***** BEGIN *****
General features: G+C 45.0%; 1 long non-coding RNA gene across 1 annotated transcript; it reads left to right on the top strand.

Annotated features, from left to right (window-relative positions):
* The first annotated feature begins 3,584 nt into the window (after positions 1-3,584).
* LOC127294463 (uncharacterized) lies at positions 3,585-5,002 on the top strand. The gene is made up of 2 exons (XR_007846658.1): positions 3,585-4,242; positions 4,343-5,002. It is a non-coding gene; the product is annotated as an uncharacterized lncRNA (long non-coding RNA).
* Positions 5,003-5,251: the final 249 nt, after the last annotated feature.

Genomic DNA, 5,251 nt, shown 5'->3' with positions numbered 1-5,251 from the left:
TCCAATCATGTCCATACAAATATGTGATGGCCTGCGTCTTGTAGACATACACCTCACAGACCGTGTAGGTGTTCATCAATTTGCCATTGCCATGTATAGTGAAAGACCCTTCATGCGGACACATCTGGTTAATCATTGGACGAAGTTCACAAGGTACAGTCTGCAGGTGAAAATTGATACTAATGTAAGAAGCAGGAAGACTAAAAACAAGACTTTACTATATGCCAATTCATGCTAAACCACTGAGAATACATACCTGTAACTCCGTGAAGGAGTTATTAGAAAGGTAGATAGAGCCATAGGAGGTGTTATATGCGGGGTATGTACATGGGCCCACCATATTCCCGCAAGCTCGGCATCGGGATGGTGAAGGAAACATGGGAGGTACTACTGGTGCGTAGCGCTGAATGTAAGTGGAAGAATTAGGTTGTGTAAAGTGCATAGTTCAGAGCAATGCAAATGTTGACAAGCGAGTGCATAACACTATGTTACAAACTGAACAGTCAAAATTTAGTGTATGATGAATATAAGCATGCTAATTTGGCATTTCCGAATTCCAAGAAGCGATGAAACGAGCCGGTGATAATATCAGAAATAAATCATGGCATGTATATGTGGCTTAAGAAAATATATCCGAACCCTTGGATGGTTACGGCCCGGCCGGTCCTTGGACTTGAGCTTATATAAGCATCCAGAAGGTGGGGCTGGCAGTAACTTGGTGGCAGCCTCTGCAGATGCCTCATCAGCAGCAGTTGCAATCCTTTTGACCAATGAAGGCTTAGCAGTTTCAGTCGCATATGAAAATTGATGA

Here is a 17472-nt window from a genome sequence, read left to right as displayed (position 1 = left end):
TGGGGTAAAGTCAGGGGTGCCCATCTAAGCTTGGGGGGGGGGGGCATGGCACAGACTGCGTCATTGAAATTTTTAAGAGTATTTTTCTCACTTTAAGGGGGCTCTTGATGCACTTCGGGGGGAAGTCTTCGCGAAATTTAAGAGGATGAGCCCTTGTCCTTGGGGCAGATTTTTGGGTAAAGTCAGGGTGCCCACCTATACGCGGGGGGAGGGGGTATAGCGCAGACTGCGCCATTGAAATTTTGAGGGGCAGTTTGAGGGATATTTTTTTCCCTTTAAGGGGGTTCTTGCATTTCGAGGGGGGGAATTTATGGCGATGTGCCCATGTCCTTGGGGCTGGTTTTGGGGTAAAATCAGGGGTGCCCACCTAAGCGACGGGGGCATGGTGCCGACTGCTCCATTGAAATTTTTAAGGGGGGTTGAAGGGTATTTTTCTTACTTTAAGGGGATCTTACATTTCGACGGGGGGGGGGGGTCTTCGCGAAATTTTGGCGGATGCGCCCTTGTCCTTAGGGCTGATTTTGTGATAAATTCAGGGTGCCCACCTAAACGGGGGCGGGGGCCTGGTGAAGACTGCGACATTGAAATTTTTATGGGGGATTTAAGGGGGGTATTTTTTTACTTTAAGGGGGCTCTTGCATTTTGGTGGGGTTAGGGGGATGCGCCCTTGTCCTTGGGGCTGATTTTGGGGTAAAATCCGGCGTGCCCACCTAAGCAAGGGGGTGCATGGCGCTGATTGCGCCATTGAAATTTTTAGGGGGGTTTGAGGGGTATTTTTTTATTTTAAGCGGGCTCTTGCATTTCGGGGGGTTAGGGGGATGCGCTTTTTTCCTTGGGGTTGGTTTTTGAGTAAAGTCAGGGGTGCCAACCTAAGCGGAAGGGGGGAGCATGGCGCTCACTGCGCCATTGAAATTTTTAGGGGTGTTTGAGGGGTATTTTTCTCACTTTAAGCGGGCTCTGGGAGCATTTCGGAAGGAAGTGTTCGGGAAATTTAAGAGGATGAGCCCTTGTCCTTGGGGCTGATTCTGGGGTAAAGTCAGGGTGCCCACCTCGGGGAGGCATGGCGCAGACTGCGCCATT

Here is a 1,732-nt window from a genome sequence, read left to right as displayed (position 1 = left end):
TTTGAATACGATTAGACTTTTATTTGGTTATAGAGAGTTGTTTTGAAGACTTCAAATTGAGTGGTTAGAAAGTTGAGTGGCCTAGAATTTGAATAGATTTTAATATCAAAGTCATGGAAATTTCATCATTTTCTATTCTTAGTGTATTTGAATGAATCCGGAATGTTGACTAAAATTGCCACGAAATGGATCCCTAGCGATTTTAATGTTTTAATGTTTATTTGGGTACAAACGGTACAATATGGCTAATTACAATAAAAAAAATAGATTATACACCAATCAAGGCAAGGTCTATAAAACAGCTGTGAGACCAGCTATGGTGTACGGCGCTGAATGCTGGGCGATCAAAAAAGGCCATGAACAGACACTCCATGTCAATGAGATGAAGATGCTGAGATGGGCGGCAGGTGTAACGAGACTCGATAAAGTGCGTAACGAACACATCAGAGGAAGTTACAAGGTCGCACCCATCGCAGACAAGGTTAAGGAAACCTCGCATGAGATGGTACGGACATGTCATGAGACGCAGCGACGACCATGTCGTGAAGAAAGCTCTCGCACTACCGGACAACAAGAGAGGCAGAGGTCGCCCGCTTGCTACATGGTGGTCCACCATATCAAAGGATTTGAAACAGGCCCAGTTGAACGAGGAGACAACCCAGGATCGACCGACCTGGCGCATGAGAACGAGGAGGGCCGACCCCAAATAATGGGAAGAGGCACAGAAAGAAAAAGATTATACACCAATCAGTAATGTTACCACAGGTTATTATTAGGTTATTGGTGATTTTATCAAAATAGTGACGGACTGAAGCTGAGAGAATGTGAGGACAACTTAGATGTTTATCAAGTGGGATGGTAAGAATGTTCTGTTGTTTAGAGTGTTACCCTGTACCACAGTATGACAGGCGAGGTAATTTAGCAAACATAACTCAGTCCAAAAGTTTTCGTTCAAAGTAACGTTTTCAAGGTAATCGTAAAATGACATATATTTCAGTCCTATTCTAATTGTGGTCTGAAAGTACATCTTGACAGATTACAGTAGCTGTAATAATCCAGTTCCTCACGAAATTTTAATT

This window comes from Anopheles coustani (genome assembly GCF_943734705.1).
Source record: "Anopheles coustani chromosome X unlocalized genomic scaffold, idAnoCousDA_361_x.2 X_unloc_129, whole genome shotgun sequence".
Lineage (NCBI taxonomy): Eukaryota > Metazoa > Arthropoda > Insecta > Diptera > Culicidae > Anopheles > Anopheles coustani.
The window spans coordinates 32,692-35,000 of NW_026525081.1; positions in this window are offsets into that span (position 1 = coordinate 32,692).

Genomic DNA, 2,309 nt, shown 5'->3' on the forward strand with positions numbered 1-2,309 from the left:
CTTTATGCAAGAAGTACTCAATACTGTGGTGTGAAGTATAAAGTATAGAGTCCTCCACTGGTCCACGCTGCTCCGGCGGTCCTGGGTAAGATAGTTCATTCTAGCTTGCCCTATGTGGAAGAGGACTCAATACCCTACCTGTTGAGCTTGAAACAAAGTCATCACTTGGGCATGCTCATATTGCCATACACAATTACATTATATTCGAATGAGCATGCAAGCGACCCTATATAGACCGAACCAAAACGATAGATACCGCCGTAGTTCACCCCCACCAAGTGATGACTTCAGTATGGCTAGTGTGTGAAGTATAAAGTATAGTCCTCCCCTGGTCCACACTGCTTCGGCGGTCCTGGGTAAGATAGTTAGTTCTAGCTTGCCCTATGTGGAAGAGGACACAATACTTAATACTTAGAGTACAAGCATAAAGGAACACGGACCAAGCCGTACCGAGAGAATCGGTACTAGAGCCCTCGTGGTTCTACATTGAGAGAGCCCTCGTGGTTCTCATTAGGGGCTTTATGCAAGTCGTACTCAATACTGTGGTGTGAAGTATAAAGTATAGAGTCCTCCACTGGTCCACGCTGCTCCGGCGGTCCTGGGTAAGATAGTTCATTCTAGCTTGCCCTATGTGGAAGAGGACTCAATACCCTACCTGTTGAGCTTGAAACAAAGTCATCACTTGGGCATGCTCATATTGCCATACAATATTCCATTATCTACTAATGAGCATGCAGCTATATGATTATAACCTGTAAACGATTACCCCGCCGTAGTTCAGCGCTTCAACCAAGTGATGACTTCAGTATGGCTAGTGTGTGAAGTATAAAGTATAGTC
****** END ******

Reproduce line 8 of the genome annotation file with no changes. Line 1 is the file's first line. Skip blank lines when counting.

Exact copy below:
Here is a 17472-nt window from a genome sequence, read left to right as displayed (position 1 = left end):